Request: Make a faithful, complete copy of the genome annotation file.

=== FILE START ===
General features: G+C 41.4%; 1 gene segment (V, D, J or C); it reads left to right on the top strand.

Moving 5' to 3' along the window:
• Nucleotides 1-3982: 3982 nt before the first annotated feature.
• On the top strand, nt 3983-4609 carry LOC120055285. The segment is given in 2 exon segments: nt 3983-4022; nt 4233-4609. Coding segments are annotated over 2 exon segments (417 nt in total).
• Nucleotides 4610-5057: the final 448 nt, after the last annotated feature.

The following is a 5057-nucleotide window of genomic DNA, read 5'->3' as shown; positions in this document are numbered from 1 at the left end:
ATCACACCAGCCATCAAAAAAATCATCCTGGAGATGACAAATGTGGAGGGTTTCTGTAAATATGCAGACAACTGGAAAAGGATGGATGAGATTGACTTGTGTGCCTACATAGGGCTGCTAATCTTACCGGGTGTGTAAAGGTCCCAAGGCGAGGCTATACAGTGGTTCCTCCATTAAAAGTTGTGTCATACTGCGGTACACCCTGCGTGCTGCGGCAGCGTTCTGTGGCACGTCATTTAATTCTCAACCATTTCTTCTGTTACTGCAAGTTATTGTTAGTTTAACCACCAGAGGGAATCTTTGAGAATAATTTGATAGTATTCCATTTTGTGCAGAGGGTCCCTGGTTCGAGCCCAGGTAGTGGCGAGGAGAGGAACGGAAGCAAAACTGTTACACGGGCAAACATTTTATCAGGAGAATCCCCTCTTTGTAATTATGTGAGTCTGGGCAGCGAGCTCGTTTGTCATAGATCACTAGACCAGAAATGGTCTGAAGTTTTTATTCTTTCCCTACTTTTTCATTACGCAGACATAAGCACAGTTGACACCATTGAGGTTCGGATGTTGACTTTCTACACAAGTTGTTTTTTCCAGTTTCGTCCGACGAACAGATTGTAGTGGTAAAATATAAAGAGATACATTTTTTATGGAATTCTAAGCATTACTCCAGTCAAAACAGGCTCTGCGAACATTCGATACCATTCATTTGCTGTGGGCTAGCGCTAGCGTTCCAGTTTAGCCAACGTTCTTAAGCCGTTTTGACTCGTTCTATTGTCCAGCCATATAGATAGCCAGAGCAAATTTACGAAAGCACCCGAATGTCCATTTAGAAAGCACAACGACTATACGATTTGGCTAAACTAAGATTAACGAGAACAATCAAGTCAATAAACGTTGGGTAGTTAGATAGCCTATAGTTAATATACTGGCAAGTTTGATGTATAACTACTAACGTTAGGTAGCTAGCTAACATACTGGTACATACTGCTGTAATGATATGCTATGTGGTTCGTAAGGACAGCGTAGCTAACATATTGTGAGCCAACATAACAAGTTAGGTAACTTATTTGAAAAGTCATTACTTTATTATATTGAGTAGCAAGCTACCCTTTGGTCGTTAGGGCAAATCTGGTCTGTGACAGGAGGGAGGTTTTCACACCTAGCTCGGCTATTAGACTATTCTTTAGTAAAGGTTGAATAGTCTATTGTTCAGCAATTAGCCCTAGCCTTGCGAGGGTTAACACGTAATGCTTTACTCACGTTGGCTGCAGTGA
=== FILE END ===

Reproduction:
General features: G+C 41.4%; 1 gene segment (V, D, J or C); it reads left to right on the top strand.

Moving 5' to 3' along the window:
• Nucleotides 1-3982: 3982 nt before the first annotated feature.
• On the top strand, nt 3983-4609 carry LOC120055285. The segment is given in 2 exon segments: nt 3983-4022; nt 4233-4609. Coding segments are annotated over 2 exon segments (417 nt in total).
• Nucleotides 4610-5057: the final 448 nt, after the last annotated feature.

The following is a 5057-nucleotide window of genomic DNA, read 5'->3' as shown; positions in this document are numbered from 1 at the left end:
ATCACACCAGCCATCAAAAAAATCATCCTGGAGATGACAAATGTGGAGGGTTTCTGTAAATATGCAGACAACTGGAAAAGGATGGATGAGATTGACTTGTGTGCCTACATAGGGCTGCTAATCTTACCGGGTGTGTAAAGGTCCCAAGGCGAGGCTATACAGTGGTTCCTCCATTAAAAGTTGTGTCATACTGCGGTACACCCTGCGTGCTGCGGCAGCGTTCTGTGGCACGTCATTTAATTCTCAACCATTTCTTCTGTTACTGCAAGTTATTGTTAGTTTAACCACCAGAGGGAATCTTTGAGAATAATTTGATAGTATTCCATTTTGTGCAGAGGGTCCCTGGTTCGAGCCCAGGTAGTGGCGAGGAGAGGAACGGAAGCAAAACTGTTACACGGGCAAACATTTTATCAGGAGAATCCCCTCTTTGTAATTATGTGAGTCTGGGCAGCGAGCTCGTTTGTCATAGATCACTAGACCAGAAATGGTCTGAAGTTTTTATTCTTTCCCTACTTTTTCATTACGCAGACATAAGCACAGTTGACACCATTGAGGTTCGGATGTTGACTTTCTACACAAGTTGTTTTTTCCAGTTTCGTCCGACGAACAGATTGTAGTGGTAAAATATAAAGAGATACATTTTTTATGGAATTCTAAGCATTACTCCAGTCAAAACAGGCTCTGCGAACATTCGATACCATTCATTTGCTGTGGGCTAGCGCTAGCGTTCCAGTTTAGCCAACGTTCTTAAGCCGTTTTGACTCGTTCTATTGTCCAGCCATATAGATAGCCAGAGCAAATTTACGAAAGCACCCGAATGTCCATTTAGAAAGCACAACGACTATACGATTTGGCTAAACTAAGATTAACGAGAACAATCAAGTCAATAAACGTTGGGTAGTTAGATAGCCTATAGTTAATATACTGGCAAGTTTGATGTATAACTACTAACGTTAGGTAGCTAGCTAACATACTGGTACATACTGCTGTAATGATATGCTATGTGGTTCGTAAGGACAGCGTAGCTAACATATTGTGAGCCAACATAACAAGTTAGGTAACTTATTTGAAAAGTCATTACTTTATTATATTGAGTAGCAAGCTACCCTTTGGTCGTTAGGGCAAATCTGGTCTGTGACAGGAGGGAGGTTTTCACACCTAGCTCGGCTATTAGACTATTCTTTAGTAAAGGTTGAATAGTCTATTGTTCAGCAATTAGCCCTAGCCTTGCGAGGGTTAACACGTAATGCTTTACTCACGTTGGCTGCAGTGA